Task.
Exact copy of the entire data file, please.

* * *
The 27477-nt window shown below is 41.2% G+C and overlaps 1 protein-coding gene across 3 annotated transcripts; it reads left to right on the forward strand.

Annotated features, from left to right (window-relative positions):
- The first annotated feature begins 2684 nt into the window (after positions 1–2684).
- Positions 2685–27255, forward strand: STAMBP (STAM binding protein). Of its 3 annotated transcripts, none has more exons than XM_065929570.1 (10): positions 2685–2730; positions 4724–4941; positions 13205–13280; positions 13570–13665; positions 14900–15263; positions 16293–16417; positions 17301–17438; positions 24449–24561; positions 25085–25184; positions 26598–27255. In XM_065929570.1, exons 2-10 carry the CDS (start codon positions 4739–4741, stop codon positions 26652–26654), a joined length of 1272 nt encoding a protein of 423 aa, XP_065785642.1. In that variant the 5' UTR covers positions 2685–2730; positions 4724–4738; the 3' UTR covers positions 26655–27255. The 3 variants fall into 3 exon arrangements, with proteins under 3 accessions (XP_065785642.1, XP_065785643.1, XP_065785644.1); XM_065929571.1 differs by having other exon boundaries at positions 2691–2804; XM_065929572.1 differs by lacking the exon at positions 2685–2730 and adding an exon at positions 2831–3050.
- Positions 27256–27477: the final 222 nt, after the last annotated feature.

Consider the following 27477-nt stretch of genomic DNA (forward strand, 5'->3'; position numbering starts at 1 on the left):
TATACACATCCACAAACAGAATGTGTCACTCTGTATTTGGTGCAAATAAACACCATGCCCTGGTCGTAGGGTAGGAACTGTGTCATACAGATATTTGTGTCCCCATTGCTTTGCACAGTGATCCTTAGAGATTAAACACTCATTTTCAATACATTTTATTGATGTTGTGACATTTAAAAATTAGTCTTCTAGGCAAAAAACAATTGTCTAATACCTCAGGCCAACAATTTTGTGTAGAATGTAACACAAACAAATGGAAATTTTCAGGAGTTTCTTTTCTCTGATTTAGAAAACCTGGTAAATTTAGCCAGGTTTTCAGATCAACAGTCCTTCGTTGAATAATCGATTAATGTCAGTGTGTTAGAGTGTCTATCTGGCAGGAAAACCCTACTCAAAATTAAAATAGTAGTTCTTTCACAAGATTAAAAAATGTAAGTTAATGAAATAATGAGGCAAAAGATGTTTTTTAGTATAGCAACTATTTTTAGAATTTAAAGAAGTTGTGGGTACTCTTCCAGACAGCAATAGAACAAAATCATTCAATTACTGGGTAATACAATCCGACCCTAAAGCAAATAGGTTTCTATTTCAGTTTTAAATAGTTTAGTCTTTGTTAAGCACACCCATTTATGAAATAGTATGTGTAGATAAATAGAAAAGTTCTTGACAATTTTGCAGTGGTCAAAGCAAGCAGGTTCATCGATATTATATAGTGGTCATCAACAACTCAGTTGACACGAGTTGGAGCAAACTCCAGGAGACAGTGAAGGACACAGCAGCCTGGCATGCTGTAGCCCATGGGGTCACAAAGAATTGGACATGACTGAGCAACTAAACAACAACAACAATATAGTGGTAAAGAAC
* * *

The 27477-nt window shown below is 41.2% G+C and overlaps 1 protein-coding gene across 3 annotated transcripts; it reads left to right on the forward strand.

Annotated features, from left to right (window-relative positions):
- The first annotated feature begins 2684 nt into the window (after positions 1–2684).
- Positions 2685–27255, forward strand: STAMBP (STAM binding protein). Of its 3 annotated transcripts, none has more exons than XM_065929570.1 (10): positions 2685–2730; positions 4724–4941; positions 13205–13280; positions 13570–13665; positions 14900–15263; positions 16293–16417; positions 17301–17438; positions 24449–24561; positions 25085–25184; positions 26598–27255. In XM_065929570.1, exons 2-10 carry the CDS (start codon positions 4739–4741, stop codon positions 26652–26654), a joined length of 1272 nt encoding a protein of 423 aa, XP_065785642.1. In that variant the 5' UTR covers positions 2685–2730; positions 4724–4738; the 3' UTR covers positions 26655–27255. The 3 variants fall into 3 exon arrangements, with proteins under 3 accessions (XP_065785642.1, XP_065785643.1, XP_065785644.1); XM_065929571.1 differs by having other exon boundaries at positions 2691–2804; XM_065929572.1 differs by lacking the exon at positions 2685–2730 and adding an exon at positions 2831–3050.
- Positions 27256–27477: the final 222 nt, after the last annotated feature.

Consider the following 27477-nt stretch of genomic DNA (forward strand, 5'->3'; position numbering starts at 1 on the left):
TATACACATCCACAAACAGAATGTGTCACTCTGTATTTGGTGCAAATAAACACCATGCCCTGGTCGTAGGGTAGGAACTGTGTCATACAGATATTTGTGTCCCCATTGCTTTGCACAGTGATCCTTAGAGATTAAACACTCATTTTCAATACATTTTATTGATGTTGTGACATTTAAAAATTAGTCTTCTAGGCAAAAAACAATTGTCTAATACCTCAGGCCAACAATTTTGTGTAGAATGTAACACAAACAAATGGAAATTTTCAGGAGTTTCTTTTCTCTGATTTAGAAAACCTGGTAAATTTAGCCAGGTTTTCAGATCAACAGTCCTTCGTTGAATAATCGATTAATGTCAGTGTGTTAGAGTGTCTATCTGGCAGGAAAACCCTACTCAAAATTAAAATAGTAGTTCTTTCACAAGATTAAAAAATGTAAGTTAATGAAATAATGAGGCAAAAGATGTTTTTTAGTATAGCAACTATTTTTAGAATTTAAAGAAGTTGTGGGTACTCTTCCAGACAGCAATAGAACAAAATCATTCAATTACTGGGTAATACAATCCGACCCTAAAGCAAATAGGTTTCTATTTCAGTTTTAAATAGTTTAGTCTTTGTTAAGCACACCCATTTATGAAATAGTATGTGTAGATAAATAGAAAAGTTCTTGACAATTTTGCAGTGGTCAAAGCAAGCAGGTTCATCGATATTATATAGTGGTCATCAACAACTCAGTTGACACGAGTTGGAGCAAACTCCAGGAGACAGTGAAGGACACAGCAGCCTGGCATGCTGTAGCCCATGGGGTCACAAAGAATTGGACATGACTGAGCAACTAAACAACAACAACAATATAGTGGTAAAGAAC